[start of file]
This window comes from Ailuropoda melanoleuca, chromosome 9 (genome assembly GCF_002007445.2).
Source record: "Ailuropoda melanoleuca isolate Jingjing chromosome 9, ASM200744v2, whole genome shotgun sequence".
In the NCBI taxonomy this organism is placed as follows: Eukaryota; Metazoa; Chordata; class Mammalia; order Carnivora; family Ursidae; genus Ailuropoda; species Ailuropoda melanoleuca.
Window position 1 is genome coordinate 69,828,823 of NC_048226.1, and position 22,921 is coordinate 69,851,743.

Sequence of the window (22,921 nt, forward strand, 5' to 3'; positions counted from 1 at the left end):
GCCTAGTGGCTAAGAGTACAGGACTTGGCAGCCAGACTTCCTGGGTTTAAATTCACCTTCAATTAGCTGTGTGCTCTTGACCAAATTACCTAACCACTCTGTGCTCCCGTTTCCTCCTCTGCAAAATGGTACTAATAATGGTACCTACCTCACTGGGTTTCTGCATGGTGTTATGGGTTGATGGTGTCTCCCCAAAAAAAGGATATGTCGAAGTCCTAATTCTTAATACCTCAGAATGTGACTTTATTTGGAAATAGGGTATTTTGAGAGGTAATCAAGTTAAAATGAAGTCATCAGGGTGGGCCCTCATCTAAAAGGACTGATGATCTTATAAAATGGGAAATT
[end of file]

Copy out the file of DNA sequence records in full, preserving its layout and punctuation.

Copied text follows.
This window comes from Ailuropoda melanoleuca, chromosome 9 (genome assembly GCF_002007445.2).
Source record: "Ailuropoda melanoleuca isolate Jingjing chromosome 9, ASM200744v2, whole genome shotgun sequence".
In the NCBI taxonomy this organism is placed as follows: Eukaryota; Metazoa; Chordata; class Mammalia; order Carnivora; family Ursidae; genus Ailuropoda; species Ailuropoda melanoleuca.
Window position 1 is genome coordinate 69,828,823 of NC_048226.1, and position 22,921 is coordinate 69,851,743.

Sequence of the window (22,921 nt, forward strand, 5' to 3'; positions counted from 1 at the left end):
GCCTAGTGGCTAAGAGTACAGGACTTGGCAGCCAGACTTCCTGGGTTTAAATTCACCTTCAATTAGCTGTGTGCTCTTGACCAAATTACCTAACCACTCTGTGCTCCCGTTTCCTCCTCTGCAAAATGGTACTAATAATGGTACCTACCTCACTGGGTTTCTGCATGGTGTTATGGGTTGATGGTGTCTCCCCAAAAAAAGGATATGTCGAAGTCCTAATTCTTAATACCTCAGAATGTGACTTTATTTGGAAATAGGGTATTTTGAGAGGTAATCAAGTTAAAATGAAGTCATCAGGGTGGGCCCTCATCTAAAAGGACTGATGATCTTATAAAATGGGAAATT